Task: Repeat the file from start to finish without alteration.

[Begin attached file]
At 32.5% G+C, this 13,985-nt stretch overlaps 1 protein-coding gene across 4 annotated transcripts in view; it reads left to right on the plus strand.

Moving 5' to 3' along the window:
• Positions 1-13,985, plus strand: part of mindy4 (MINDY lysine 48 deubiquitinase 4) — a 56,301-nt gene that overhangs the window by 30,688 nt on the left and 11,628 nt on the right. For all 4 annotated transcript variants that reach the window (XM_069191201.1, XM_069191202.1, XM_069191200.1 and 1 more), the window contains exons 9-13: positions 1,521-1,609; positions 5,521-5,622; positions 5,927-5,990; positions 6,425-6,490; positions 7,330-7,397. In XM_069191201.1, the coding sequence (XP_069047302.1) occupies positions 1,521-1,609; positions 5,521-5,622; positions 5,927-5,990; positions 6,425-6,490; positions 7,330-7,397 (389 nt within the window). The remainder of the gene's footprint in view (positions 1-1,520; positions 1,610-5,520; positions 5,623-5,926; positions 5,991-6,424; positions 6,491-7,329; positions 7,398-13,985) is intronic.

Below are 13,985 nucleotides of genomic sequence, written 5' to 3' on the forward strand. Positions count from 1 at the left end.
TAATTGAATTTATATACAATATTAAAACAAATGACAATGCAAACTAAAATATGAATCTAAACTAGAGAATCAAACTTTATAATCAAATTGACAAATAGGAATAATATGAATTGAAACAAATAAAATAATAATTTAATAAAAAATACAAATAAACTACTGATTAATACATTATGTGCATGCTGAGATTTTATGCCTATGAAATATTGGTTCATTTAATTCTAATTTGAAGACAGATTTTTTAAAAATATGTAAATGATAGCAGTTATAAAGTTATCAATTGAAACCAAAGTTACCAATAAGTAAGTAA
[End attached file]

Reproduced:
At 32.5% G+C, this 13,985-nt stretch overlaps 1 protein-coding gene across 4 annotated transcripts in view; it reads left to right on the plus strand.

Moving 5' to 3' along the window:
• Positions 1-13,985, plus strand: part of mindy4 (MINDY lysine 48 deubiquitinase 4) — a 56,301-nt gene that overhangs the window by 30,688 nt on the left and 11,628 nt on the right. For all 4 annotated transcript variants that reach the window (XM_069191201.1, XM_069191202.1, XM_069191200.1 and 1 more), the window contains exons 9-13: positions 1,521-1,609; positions 5,521-5,622; positions 5,927-5,990; positions 6,425-6,490; positions 7,330-7,397. In XM_069191201.1, the coding sequence (XP_069047302.1) occupies positions 1,521-1,609; positions 5,521-5,622; positions 5,927-5,990; positions 6,425-6,490; positions 7,330-7,397 (389 nt within the window). The remainder of the gene's footprint in view (positions 1-1,520; positions 1,610-5,520; positions 5,623-5,926; positions 5,991-6,424; positions 6,491-7,329; positions 7,398-13,985) is intronic.

Below are 13,985 nucleotides of genomic sequence, written 5' to 3' on the forward strand. Positions count from 1 at the left end.
TAATTGAATTTATATACAATATTAAAACAAATGACAATGCAAACTAAAATATGAATCTAAACTAGAGAATCAAACTTTATAATCAAATTGACAAATAGGAATAATATGAATTGAAACAAATAAAATAATAATTTAATAAAAAATACAAATAAACTACTGATTAATACATTATGTGCATGCTGAGATTTTATGCCTATGAAATATTGGTTCATTTAATTCTAATTTGAAGACAGATTTTTTAAAAATATGTAAATGATAGCAGTTATAAAGTTATCAATTGAAACCAAAGTTACCAATAAGTAAGTAA